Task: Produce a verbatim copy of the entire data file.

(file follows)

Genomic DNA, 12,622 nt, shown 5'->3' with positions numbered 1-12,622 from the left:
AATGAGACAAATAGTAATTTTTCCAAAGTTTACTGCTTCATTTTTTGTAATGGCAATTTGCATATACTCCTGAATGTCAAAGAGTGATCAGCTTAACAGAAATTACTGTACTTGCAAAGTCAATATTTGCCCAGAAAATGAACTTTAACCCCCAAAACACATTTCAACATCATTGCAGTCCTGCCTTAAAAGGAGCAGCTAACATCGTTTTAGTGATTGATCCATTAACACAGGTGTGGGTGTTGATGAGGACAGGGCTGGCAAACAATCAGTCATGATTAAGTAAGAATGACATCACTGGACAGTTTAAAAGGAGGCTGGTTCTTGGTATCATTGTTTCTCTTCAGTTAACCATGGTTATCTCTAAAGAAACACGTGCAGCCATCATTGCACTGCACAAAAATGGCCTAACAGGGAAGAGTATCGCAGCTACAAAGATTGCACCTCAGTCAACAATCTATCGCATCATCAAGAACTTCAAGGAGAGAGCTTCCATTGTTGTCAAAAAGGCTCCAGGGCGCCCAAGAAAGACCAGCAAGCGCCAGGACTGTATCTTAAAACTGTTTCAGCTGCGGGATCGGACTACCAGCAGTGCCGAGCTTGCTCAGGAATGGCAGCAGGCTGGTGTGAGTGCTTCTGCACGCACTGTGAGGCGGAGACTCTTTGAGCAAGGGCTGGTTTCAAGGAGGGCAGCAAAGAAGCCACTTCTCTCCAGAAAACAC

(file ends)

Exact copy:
Genomic DNA, 12,622 nt, shown 5'->3' with positions numbered 1-12,622 from the left:
AATGAGACAAATAGTAATTTTTCCAAAGTTTACTGCTTCATTTTTTGTAATGGCAATTTGCATATACTCCTGAATGTCAAAGAGTGATCAGCTTAACAGAAATTACTGTACTTGCAAAGTCAATATTTGCCCAGAAAATGAACTTTAACCCCCAAAACACATTTCAACATCATTGCAGTCCTGCCTTAAAAGGAGCAGCTAACATCGTTTTAGTGATTGATCCATTAACACAGGTGTGGGTGTTGATGAGGACAGGGCTGGCAAACAATCAGTCATGATTAAGTAAGAATGACATCACTGGACAGTTTAAAAGGAGGCTGGTTCTTGGTATCATTGTTTCTCTTCAGTTAACCATGGTTATCTCTAAAGAAACACGTGCAGCCATCATTGCACTGCACAAAAATGGCCTAACAGGGAAGAGTATCGCAGCTACAAAGATTGCACCTCAGTCAACAATCTATCGCATCATCAAGAACTTCAAGGAGAGAGCTTCCATTGTTGTCAAAAAGGCTCCAGGGCGCCCAAGAAAGACCAGCAAGCGCCAGGACTGTATCTTAAAACTGTTTCAGCTGCGGGATCGGACTACCAGCAGTGCCGAGCTTGCTCAGGAATGGCAGCAGGCTGGTGTGAGTGCTTCTGCACGCACTGTGAGGCGGAGACTCTTTGAGCAAGGGCTGGTTTCAAGGAGGGCAGCAAAGAAGCCACTTCTCTCCAGAAAACAC